I’m not sure if parents realise that teacher-parents also despise remote learning. If I wanted to spend 2 hours a day fighting with someone, I’d just go on Twitter. Instead, I spend every morning sitting at the kitchen table thinking of any way I can make the remote learning any more interesting and if there is any way I don’t have to sit there with my 6 year old.
Our son’s teacher has been amazing. She sends us activities to do on SeeSaw every day and there is great variety in them. We also have his textbooks so there’s points in the learning where he can work away in these. On these small occasions, I pop on to Google Classroom or my email to check in with my class or answer a quick question.
Inevitably though, the remote learning takes twice as long because we spend half the time fighting about whatever activity we’re doing.
I came up with a really simple idea to make by life more bearable. Don’t get too excited but it made the remote learning a little easier. I noticed we have 6 seats at our kitchen table and we were only using 2 of them – one for him and one for me. What if I turned each seat around the kitchen table into a learning station? Better yet, what if it could be an independent learning station so I could get some proper time to catch up on my own work? The Kitchen Table Stations were born!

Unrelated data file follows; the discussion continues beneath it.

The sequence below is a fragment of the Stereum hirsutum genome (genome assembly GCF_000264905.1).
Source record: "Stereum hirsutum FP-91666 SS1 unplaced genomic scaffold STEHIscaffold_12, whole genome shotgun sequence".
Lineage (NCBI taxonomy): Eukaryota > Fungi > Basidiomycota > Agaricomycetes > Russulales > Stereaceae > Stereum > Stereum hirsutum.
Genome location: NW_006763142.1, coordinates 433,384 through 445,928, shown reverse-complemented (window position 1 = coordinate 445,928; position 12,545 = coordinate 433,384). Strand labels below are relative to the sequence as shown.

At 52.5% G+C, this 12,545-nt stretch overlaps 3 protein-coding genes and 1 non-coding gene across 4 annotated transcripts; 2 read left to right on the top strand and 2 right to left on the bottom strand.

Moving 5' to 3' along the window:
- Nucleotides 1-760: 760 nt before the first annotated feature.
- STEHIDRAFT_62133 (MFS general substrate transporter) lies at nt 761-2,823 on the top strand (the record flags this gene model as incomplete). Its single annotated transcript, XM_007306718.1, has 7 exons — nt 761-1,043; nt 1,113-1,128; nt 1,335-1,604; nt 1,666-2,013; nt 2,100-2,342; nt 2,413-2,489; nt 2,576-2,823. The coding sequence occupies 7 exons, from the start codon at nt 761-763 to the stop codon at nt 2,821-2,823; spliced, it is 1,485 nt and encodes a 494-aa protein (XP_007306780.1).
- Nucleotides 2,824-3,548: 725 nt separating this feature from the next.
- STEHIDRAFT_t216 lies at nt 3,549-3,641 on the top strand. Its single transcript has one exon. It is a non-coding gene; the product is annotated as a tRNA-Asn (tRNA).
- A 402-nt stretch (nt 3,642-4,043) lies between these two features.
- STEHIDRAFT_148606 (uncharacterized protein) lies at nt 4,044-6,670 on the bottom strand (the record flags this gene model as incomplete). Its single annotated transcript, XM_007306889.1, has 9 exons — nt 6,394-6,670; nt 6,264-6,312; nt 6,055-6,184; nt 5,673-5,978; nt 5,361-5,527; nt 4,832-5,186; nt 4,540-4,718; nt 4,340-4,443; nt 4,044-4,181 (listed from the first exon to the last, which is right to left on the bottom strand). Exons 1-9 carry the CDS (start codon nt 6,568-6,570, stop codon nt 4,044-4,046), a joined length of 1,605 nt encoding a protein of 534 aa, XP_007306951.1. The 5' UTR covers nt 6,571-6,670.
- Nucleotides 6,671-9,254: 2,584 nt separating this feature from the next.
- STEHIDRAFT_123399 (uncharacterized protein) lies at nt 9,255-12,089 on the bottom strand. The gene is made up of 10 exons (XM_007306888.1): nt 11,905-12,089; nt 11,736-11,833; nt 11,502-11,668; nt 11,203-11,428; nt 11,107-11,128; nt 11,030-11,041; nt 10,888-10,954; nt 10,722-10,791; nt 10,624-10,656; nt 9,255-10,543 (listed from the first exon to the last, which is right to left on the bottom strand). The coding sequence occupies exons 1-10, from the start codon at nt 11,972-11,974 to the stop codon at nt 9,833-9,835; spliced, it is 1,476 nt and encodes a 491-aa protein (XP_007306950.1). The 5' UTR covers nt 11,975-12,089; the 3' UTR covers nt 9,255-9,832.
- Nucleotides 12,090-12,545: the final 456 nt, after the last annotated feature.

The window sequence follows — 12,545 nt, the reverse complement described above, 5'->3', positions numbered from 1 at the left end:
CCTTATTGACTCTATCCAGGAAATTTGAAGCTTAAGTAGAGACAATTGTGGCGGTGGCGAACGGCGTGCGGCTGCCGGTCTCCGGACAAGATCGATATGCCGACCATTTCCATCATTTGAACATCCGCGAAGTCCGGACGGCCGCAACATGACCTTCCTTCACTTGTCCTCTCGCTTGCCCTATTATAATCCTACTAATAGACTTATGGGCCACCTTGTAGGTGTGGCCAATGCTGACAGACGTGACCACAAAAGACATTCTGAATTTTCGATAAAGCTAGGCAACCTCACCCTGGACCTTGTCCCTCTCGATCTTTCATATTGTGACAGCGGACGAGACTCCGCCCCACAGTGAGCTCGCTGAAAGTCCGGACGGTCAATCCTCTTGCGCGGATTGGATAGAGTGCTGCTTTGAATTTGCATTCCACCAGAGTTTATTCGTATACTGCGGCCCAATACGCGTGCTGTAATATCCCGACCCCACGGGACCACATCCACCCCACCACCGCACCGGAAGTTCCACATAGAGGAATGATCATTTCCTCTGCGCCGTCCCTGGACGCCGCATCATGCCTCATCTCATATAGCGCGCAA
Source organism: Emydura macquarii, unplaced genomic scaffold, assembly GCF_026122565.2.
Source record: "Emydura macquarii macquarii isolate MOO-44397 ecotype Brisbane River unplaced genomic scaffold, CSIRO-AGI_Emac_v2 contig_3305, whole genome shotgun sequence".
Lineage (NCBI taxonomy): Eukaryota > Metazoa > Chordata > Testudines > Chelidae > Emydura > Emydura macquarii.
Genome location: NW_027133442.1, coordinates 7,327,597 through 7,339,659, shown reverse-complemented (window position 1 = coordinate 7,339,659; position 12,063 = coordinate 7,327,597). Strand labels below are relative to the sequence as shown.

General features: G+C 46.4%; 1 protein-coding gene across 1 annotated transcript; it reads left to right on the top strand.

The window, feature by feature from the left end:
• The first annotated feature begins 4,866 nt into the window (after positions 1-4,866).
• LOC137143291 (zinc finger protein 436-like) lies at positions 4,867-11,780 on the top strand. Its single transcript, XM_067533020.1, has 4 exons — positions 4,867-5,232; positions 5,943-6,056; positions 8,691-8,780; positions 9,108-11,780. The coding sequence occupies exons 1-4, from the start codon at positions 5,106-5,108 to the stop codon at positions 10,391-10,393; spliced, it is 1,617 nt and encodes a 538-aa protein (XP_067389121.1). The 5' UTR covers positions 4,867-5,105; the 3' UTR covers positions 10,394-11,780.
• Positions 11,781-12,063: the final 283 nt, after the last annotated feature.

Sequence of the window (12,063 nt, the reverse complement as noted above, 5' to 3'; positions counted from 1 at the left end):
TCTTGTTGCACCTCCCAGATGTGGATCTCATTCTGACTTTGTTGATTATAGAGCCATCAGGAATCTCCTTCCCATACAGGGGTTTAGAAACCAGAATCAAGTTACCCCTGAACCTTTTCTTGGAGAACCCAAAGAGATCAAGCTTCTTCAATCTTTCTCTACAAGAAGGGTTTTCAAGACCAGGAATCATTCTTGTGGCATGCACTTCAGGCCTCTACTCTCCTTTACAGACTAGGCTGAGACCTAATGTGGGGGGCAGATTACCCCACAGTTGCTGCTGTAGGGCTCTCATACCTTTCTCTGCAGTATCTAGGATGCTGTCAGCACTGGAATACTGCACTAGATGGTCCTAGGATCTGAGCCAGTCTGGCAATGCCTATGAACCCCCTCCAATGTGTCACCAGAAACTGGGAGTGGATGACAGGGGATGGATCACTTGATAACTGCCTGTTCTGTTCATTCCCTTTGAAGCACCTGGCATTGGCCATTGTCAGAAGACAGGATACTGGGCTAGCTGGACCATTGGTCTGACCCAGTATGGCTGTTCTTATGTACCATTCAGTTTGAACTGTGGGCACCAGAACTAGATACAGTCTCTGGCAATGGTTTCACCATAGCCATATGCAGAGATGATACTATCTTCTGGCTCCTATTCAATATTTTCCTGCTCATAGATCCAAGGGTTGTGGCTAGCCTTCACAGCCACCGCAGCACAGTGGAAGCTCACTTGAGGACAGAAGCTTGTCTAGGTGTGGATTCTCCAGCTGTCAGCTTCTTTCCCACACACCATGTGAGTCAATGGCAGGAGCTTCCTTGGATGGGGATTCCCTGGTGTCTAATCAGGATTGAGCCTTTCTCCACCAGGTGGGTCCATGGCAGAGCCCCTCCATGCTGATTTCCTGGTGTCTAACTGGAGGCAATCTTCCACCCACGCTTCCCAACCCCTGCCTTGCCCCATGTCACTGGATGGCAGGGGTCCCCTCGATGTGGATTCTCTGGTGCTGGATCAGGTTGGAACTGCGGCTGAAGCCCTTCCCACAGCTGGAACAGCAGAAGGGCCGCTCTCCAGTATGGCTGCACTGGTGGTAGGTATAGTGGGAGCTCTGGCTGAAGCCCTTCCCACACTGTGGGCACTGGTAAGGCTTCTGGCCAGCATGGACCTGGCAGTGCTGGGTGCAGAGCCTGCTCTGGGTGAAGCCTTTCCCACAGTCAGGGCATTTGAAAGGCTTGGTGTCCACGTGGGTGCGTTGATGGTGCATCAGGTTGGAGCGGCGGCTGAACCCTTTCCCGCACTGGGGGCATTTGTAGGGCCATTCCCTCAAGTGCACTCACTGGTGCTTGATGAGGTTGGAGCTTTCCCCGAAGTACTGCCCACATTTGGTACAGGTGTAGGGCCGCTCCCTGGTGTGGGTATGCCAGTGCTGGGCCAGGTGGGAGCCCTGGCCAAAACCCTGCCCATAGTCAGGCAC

The idea was to set out 2-3 stations that were from his school, so I’d have to help with these, and the rest could be independent problem-solving tasks. OK, there was some initial teaching him how to do the tasks but after a couple of goes he worked away on the daily tasks.
They included a daily LEGO challenge, a colour mixing challenge with paint, some sort of colour-by-numbers or wordsearch type activity, a sentence building activity, a word-building activity, and lots of others. The pictures around this article should give you a flavour and we posted up what we could on our Instagram channel with the hashtag #kitchentablestations